There was formerly made a distilled water of Hyssop, which may still be had from some druggists, it being deemed a good pectoral medicine. In America an infusion of the leaves is used externally for the relief of muscular rheumatism, as also for bruises and discoloured contusions. The herb was sometimes called Rosemary in the East, and was hung up to afford protection from the evil eye, as well as to guard against witches.

To make Hyssop tea, one drachm of the herb should be infused in a pint of boiling water, and allowed to become cool. Then a wineglassful is to be given as a dose two or three times in the day.

Of the essential oil of Hyssop, from one to two drops should be the dose. Pliny said: “Hyssop mixed with figs, purges; with honey, vomits.” If the herb be steeped in boiling water and applied hot to the part, it will quickly remove the blackness consequent upon a bruise or blow, especially in the case of “black” or blood-shot eyes.

Parkinson says that in his day “the golden hyssop was of so pleasant a colour that it provoked every gentlewoman to wear them in their heads, and on their arms with as much delight as many fine flowers can give.” The leaves are striped conspicuously with white or yellow; for which reason, and because of their fragrance, the herb is often chosen to be planted on graves. The green herb, bruised and applied, will heal cuts promptly. Its tea will assist in promoting the monthly courses for women. Hyssop grows wild in middle and southern Europe.

The Hedge Hyssop (Gratiola officinalis), or Water Hyssop, is quite a different plant from the garden pot-herb, and belongs to the scrofula-curing order, with far more active medicinal properties than the Hyssop proper. The commonly recognized Hedge Hyssop bears a pale yellow, or a pale purple flower, like that of the Foxglove; and the whole plant has a very bitter taste. A medicinal tincture (H.) is made from the entire herb, of which from eight to ten drops may be taken with a tablespoonful of cold water three times in the day. It will afford relief against nervous weakness and shakiness, such as occur after an excessive use of coffee or tobacco. The title “gratiola,” is from dei gratiâ, “by the grace of God.”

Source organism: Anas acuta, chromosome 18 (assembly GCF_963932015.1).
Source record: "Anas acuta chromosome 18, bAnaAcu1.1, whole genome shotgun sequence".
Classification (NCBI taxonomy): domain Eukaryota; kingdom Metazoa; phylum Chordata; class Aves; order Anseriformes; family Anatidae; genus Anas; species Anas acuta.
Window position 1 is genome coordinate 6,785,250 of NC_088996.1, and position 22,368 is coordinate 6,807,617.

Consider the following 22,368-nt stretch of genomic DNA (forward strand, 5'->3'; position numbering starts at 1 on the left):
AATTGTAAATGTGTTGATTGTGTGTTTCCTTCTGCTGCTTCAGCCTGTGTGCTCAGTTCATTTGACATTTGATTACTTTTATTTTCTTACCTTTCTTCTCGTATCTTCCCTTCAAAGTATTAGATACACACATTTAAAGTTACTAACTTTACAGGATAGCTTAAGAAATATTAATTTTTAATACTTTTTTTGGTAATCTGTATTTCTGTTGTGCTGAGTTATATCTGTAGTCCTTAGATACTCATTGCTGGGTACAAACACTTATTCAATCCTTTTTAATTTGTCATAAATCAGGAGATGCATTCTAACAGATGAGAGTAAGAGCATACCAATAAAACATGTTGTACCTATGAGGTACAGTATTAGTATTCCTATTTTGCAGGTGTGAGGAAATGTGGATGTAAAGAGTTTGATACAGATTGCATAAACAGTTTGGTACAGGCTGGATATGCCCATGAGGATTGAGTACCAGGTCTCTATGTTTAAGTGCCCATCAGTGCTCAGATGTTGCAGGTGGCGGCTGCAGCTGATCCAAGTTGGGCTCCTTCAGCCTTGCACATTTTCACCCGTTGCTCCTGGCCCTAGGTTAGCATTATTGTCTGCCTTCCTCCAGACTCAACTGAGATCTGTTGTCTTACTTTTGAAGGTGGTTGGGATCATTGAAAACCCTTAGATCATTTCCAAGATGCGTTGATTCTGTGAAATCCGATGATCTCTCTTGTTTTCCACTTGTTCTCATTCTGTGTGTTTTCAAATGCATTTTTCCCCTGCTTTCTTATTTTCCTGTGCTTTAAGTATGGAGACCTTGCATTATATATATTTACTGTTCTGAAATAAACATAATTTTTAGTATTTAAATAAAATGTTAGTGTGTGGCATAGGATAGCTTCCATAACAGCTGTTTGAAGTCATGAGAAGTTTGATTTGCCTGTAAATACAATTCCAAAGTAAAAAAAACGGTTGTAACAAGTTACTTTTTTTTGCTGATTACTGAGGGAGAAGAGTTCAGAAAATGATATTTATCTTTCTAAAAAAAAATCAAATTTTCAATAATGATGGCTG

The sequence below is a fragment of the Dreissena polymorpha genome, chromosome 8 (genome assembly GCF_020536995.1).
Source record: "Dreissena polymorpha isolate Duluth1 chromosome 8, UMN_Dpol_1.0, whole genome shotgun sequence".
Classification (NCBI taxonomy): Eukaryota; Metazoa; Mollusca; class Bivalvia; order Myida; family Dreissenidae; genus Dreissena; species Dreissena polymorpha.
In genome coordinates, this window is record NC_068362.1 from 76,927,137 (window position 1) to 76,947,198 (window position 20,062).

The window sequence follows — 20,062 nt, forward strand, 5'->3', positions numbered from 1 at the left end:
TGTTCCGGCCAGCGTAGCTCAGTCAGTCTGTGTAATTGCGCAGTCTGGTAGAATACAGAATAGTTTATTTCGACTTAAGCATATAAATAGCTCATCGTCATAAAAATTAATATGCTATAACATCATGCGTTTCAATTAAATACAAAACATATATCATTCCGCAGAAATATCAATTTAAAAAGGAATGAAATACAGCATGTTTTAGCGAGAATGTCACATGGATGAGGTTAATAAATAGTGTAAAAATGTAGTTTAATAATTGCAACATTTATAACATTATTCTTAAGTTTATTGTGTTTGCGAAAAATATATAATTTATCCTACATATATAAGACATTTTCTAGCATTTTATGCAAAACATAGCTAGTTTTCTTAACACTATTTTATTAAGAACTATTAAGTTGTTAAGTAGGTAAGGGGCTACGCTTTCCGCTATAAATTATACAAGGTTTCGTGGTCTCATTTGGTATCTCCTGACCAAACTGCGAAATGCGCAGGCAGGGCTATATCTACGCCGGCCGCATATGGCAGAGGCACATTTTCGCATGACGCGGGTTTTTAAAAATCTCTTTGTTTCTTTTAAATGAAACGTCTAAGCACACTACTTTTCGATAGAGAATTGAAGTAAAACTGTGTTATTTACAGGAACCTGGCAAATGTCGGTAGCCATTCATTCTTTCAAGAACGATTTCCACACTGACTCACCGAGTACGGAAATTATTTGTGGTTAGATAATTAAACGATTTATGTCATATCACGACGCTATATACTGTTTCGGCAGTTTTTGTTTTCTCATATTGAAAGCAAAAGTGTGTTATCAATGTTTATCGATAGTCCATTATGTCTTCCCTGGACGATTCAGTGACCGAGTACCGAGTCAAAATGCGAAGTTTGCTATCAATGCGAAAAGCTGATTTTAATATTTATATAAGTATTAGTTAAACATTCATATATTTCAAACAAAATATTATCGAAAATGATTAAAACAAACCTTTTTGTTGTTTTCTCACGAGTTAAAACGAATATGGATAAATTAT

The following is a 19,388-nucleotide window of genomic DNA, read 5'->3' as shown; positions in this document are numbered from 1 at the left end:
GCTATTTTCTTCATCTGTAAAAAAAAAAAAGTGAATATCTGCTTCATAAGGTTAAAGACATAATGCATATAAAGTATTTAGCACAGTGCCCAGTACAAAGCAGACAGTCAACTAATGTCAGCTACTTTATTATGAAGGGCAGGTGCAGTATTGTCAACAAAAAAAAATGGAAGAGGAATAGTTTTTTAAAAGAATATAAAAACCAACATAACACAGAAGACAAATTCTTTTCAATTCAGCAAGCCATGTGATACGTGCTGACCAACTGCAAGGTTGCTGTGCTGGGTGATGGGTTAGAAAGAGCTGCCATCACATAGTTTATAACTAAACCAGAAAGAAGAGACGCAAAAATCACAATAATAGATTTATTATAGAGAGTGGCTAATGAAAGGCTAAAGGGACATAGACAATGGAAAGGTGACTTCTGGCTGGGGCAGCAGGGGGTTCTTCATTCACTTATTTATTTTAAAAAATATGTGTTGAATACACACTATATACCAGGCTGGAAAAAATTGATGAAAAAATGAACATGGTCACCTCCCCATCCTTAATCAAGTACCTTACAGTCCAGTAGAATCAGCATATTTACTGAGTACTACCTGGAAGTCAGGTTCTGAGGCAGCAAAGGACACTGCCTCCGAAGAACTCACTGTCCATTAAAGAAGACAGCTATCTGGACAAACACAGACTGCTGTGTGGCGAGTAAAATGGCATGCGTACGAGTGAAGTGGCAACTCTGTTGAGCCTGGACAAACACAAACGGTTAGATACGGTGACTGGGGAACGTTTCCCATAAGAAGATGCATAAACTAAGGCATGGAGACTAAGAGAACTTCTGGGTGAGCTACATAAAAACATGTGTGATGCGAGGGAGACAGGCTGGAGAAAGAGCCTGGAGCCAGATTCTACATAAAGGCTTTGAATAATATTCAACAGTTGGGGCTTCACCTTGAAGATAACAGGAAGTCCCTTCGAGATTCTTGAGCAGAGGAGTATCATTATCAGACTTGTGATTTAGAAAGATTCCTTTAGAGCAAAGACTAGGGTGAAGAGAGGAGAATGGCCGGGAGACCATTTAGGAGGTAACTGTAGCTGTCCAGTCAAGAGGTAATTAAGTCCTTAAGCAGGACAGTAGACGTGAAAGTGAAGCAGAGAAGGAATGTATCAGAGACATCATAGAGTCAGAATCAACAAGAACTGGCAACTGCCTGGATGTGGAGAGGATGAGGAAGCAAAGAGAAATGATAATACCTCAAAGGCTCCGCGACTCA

The juice of the plant purges briskly, and may be usefully employed in some forms of dropsy. Its decoction is milder of action, and proves beneficial in cases of jaundice. In France the plant is cultivated as a perfume, and it is said to be an active ingredient in the famous Eau médicinale for gout.

Of the dried leaves from five to twenty-five grains will act as a drastic vermifuge to expel worms. The root resembles ipecacuanha in its effects, and in moderate quantities, as a powder or decoction, helps to stay bloody fluxes and purgings. The flowers are sometimes of a blood-red hue, and the whole plant contains a special essential oil.

“Whoso taketh,” says Parkinson, “but one scruple of Gratiola (Hedge Hyssop) bruised, shall perceive evidently his effectual operation and virtue in purging mightily, and that in great abundance, watery, gross, and slimy tumours.” Caveat qui sumpserit. On the principle of affinities, small diluted doses of the tincture, or decoction, or of the dried leaves, prove curative in cases of fluxes from the lower bowels, where irritation within the fundament is frequent, and where there is considerable nervous exhaustion, especially in chronic cases of this sort.

Definition: Vermifuge

January 1st, 2008

A vermifuge is a substance which causes the expulsion of internal parasites — usually worms — from the body.